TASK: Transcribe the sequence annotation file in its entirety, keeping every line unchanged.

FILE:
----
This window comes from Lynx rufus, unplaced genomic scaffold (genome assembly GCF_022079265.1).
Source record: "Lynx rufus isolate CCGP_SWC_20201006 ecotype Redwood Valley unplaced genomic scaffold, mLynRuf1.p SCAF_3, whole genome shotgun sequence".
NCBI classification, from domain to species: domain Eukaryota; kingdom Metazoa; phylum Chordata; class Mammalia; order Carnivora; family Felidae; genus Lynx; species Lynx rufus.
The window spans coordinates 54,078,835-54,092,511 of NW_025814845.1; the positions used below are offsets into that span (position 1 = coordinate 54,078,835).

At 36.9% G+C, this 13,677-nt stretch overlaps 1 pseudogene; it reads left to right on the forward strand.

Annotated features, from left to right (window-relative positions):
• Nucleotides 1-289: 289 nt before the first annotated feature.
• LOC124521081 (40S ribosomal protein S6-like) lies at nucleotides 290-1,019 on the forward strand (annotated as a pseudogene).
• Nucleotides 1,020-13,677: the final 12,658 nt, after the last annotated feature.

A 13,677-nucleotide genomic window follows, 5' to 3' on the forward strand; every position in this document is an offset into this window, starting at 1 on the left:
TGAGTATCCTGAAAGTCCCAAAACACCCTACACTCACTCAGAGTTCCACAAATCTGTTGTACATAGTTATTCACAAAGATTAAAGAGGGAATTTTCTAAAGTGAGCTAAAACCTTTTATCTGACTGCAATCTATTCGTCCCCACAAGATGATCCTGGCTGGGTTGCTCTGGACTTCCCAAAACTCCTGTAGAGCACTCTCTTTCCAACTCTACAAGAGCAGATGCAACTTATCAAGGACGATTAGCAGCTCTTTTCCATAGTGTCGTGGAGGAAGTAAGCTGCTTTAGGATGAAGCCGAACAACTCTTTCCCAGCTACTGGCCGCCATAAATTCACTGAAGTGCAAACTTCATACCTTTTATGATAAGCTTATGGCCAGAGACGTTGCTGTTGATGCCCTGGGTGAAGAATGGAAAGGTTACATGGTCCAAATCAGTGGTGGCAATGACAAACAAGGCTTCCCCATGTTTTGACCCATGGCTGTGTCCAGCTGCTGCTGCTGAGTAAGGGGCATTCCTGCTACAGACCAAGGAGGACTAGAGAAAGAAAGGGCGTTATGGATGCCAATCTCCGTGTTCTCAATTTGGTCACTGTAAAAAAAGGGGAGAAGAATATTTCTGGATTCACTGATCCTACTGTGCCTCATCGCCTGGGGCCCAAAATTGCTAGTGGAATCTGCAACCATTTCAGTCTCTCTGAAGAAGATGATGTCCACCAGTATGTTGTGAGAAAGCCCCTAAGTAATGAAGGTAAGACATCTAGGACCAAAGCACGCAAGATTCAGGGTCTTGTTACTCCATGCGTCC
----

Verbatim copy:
This window comes from Lynx rufus, unplaced genomic scaffold (genome assembly GCF_022079265.1).
Source record: "Lynx rufus isolate CCGP_SWC_20201006 ecotype Redwood Valley unplaced genomic scaffold, mLynRuf1.p SCAF_3, whole genome shotgun sequence".
NCBI classification, from domain to species: domain Eukaryota; kingdom Metazoa; phylum Chordata; class Mammalia; order Carnivora; family Felidae; genus Lynx; species Lynx rufus.
The window spans coordinates 54,078,835-54,092,511 of NW_025814845.1; the positions used below are offsets into that span (position 1 = coordinate 54,078,835).

At 36.9% G+C, this 13,677-nt stretch overlaps 1 pseudogene; it reads left to right on the forward strand.

Annotated features, from left to right (window-relative positions):
• Nucleotides 1-289: 289 nt before the first annotated feature.
• LOC124521081 (40S ribosomal protein S6-like) lies at nucleotides 290-1,019 on the forward strand (annotated as a pseudogene).
• Nucleotides 1,020-13,677: the final 12,658 nt, after the last annotated feature.

A 13,677-nucleotide genomic window follows, 5' to 3' on the forward strand; every position in this document is an offset into this window, starting at 1 on the left:
TGAGTATCCTGAAAGTCCCAAAACACCCTACACTCACTCAGAGTTCCACAAATCTGTTGTACATAGTTATTCACAAAGATTAAAGAGGGAATTTTCTAAAGTGAGCTAAAACCTTTTATCTGACTGCAATCTATTCGTCCCCACAAGATGATCCTGGCTGGGTTGCTCTGGACTTCCCAAAACTCCTGTAGAGCACTCTCTTTCCAACTCTACAAGAGCAGATGCAACTTATCAAGGACGATTAGCAGCTCTTTTCCATAGTGTCGTGGAGGAAGTAAGCTGCTTTAGGATGAAGCCGAACAACTCTTTCCCAGCTACTGGCCGCCATAAATTCACTGAAGTGCAAACTTCATACCTTTTATGATAAGCTTATGGCCAGAGACGTTGCTGTTGATGCCCTGGGTGAAGAATGGAAAGGTTACATGGTCCAAATCAGTGGTGGCAATGACAAACAAGGCTTCCCCATGTTTTGACCCATGGCTGTGTCCAGCTGCTGCTGCTGAGTAAGGGGCATTCCTGCTACAGACCAAGGAGGACTAGAGAAAGAAAGGGCGTTATGGATGCCAATCTCCGTGTTCTCAATTTGGTCACTGTAAAAAAAGGGGAGAAGAATATTTCTGGATTCACTGATCCTACTGTGCCTCATCGCCTGGGGCCCAAAATTGCTAGTGGAATCTGCAACCATTTCAGTCTCTCTGAAGAAGATGATGTCCACCAGTATGTTGTGAGAAAGCCCCTAAGTAATGAAGGTAAGACATCTAGGACCAAAGCACGCAAGATTCAGGGTCTTGTTACTCCATGCGTCC